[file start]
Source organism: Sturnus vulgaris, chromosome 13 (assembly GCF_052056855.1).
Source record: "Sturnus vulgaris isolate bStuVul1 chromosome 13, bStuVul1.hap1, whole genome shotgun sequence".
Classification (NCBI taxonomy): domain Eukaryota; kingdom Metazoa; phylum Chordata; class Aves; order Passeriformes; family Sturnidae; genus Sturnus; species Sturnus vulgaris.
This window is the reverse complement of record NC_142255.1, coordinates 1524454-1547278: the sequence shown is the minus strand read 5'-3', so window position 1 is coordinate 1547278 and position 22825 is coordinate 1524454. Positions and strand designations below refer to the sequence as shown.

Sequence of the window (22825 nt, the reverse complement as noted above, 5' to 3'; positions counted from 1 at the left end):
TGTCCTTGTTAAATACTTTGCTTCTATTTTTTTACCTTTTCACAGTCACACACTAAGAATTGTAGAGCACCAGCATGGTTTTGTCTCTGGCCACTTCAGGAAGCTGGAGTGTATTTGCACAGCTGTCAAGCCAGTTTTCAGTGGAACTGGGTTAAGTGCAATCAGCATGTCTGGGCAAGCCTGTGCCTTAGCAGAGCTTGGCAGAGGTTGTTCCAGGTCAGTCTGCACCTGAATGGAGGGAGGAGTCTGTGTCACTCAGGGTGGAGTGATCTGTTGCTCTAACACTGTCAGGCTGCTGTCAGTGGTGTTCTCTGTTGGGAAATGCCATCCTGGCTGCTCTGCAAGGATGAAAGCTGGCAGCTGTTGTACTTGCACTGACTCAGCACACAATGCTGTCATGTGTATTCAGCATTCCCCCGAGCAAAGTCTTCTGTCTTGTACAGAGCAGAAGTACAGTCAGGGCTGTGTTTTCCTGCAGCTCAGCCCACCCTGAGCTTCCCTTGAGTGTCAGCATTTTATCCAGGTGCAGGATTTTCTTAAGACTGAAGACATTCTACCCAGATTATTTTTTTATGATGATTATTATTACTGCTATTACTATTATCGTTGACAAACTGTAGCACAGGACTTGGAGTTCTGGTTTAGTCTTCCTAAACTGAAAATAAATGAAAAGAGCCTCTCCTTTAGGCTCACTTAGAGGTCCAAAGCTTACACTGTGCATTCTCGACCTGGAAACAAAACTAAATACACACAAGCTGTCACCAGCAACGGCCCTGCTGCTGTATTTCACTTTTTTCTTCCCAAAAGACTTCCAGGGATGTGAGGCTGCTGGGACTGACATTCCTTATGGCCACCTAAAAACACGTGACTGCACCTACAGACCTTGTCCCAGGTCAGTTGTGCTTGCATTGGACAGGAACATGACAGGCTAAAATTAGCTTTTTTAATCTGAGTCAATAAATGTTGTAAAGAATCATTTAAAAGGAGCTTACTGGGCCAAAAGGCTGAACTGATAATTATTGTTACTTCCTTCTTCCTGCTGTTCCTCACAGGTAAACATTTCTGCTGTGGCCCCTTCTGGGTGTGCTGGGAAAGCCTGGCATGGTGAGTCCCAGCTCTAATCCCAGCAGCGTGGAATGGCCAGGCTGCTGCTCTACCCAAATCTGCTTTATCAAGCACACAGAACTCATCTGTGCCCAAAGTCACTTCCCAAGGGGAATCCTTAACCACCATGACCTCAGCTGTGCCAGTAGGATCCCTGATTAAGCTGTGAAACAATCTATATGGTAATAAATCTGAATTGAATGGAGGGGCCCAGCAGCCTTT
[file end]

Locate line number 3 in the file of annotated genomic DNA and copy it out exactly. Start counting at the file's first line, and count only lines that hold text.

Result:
Classification (NCBI taxonomy): domain Eukaryota; kingdom Metazoa; phylum Chordata; class Aves; order Passeriformes; family Sturnidae; genus Sturnus; species Sturnus vulgaris.